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(The Center Square)— The North Carolina House approved the state's second coronavirus relief package for the state Thursday.
The bill, which allocates a portion of the $3.5 billion of direct aid provided through the Coronavirus Aid, Relief, and Economic Security (CARES) Act, now heads to Gov. Roy Cooper.
The package approved Thursday would provide $150 million to support local governments that did not qualify for direct federal aid. It also includes $100 million to support schools, hospitals, provide economic relief and offset other coronavirus-related costs.
House Bill 1023 was presented on the House floor by Rep. Donny Lambeth, R-Forsyth.
"What this bill does is the next phase of allocating some of the coronavirus funds to those that are needing it across the state," said Lambeth, the senior chairman of the House Appropriations Committee.
The CARES Act authorized by Congress in late March earmarked more than $4 billion for North Carolina to cover COVID-19 expenses. The General Assembly in May passed an extensive package that allocated nearly $1.6 billion.
Local governments with more than 500,000 residents received 45 percent of the funds directly from the U.S. Treasury. If Cooper signs the bill, counties would receive an even share of the $150 million and would be required to disperse 25 percent to its municipalities.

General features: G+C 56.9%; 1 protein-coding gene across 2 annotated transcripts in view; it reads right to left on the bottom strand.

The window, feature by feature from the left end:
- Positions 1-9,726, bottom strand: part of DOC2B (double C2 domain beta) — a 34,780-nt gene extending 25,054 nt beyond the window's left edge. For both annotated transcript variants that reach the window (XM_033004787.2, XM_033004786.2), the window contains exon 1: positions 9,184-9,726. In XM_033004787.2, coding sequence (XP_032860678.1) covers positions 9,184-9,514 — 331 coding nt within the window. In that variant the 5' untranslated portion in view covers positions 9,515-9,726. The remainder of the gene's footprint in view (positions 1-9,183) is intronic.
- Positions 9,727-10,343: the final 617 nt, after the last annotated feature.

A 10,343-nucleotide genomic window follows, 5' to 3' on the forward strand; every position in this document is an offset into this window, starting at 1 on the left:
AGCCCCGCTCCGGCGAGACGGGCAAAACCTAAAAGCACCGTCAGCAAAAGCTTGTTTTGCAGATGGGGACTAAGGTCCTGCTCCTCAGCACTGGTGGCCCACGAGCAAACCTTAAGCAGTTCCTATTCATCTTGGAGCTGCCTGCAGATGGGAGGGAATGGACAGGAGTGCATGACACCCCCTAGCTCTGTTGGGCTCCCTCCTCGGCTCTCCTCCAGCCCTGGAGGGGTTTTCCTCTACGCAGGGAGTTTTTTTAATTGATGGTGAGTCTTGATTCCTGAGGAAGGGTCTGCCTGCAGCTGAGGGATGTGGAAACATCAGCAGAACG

The North Carolina Department of Health and Human Services would be provided an additional $6 million under the bill. Most of that, $5 million, would be used to bolster care at rehabilitation centers, mental health facilities and other group homes. The remainder would provide $100 supplemental payments for children living in foster care.
North Carolina Association of Free and Charitable Clinics and the North Carolina Community Health Center Association would receive an additional $5 million each. The measure also would provide $9.5 million to hospitals, $2.5 million of which would go to those in rural areas.
A chunk of the money would support economic growth, including $15 million for job retention grants for businesses and nonprofit organizations that were excluded from the federal Paycheck Protection Program. The package also supports tourism, marketing and technology advances for the state.
Some lawmakers said the bill short-changed schools.
"As someone who advocates strongly for our public schools, I do not believe that this will come close to going as far as it needs to for our children," Rep. Ashton Wheeler Clemmons, D-Guilford, said.
According to Clemmons, it is going to cost $38 million a month to secure personal protective equipment to operate schools safely.
There are more than one million students and 300,000 staff members in North Carolina schools. The measure sets aside $7 million for personal protective equipment and $5 million for grants for well-performing students.
Lambeth said Thursday that more aid would be routed to schools in the third round of funding. He also thinks Congress plans to send more assistance to the states.
"I will tell you that there's more to come. There's still work to be done," Lambeth said. "We're also fairly confident that we're going to receive another significant CARES Act at the federal level that would allocate more money to North Carolina, that would allow us to continue to meet some of the many needs."